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The Black Fish ('like Sea Shepherd but fish...) liberated over a thousand endangered bluefin tuna fish from a farm near the island of Ugljan, Croatia on Sunday (8th).

The activist divers evaded security as night fell to aid the fish to freedom. Until then their home had been an overcrowded death trap euphemistically known as a 'caged habitat'. The crew had been patrolling the area and had become aware of the slaughter of the endangered species (give it 10-15 years at the current rate and they'll be gone the same way as the dodo), prompting the water ninja antics.

The Black Fish, an international marine conservation organisation, have been doing the groundwork for weeks now to prepare to kick off a new campaign to bring to the public eye the sickening realities of the bluefin tuna trade. The species is but one of the many casualties of overfishing in the Med.

Bluefin tuna are some of the largest and fastest fish of the oceans. In recent decades industrial overfishing, not to mention the global appetite for sushi, have decreased their numbers to near extinction. ICCAT, an international organisation given the task of conserving the fish, have managed to do little to ensure their survival. In 2010 new measures legislated that only fish over 30kg could be caught, thereby allowing the fish one spawning cycle before premature death. Yet in a bizarre loophole ICCAT allowed countries carte blanche to catch bluefin tuna in the Adriatic Sea, whatever their size or age.

For more information on the Black Fish and upcoming actions keep checking the website, you can also help by making a donation or get actively involved.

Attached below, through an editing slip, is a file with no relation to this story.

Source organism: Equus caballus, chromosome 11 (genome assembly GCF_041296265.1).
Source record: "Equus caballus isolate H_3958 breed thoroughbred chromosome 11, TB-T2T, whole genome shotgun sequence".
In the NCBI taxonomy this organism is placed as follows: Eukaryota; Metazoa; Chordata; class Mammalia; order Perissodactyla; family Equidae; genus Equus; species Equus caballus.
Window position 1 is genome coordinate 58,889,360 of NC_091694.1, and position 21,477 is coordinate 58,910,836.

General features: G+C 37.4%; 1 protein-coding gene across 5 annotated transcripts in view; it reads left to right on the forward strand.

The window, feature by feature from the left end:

Spread the word, before bluefin tuna only exist in museums and pretty pictures.

The cages at the island of Ugljan, Croatia, part of one of the largest bluefin tuna farms in the world
There are 5 comments on this story...
Added By: Anonymous - 13th July 2012 @ 3:51 PM
Well that was clever. Fish bred in fish farms are often full of diseases due to the poor conditions. This will no doubt be spread to other tuna, which in turn will increase their rate of decline.
Added By: @ben_fothoc - 13th July 2012 @ 6:34 PM
"Fish bred
in fish farms are often full of
diseases... This will no doubt
be spread to other tuna, which
in turn will increase their rate
of decline."
So what are you saying? The blue fin tuna in this fish "farm" and there free swimming relatives where better off if the sick ones remained caged?
Obviously you have no idea of what getting back into the wild does to a Blue fin tuna juvenile. I'm sure some fresh ocean water and life prey will get it healthy pretty quick. Anything, even dying a free animal is better than living in such crowded conditions, with poor water quality and being feed frozen bait fish stuffed with antibiotics.
Added By: Anonymous - 13th July 2012 @ 7:51 PM
Or eating diseased tuna doesn't sound that great either...
Added By: Anonymous - 15th July 2012 @ 9:08 PM
Didn't Croats find a way to make them spawn in captivity.Per Antoinne Burdain's show , they were feeding fresh caught sardines to the tuna .
I'mm all for protection,but, isn't this a litle extreme ???
Added By: Bug - 26th July 2012 @ 6:24 PM
Everyone is missing the point that it is an unnecessary practice. Who on earth needs sushi apart from the person who is prepared to go out there and catch a fish for themselves. It is overindulgent lazy human behaviour and the act of taking animals out of the cages even it temporarily knocks back an ecosystem because of captive diseases is absolutely the right thing to do!
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Twitter: @SchNEWS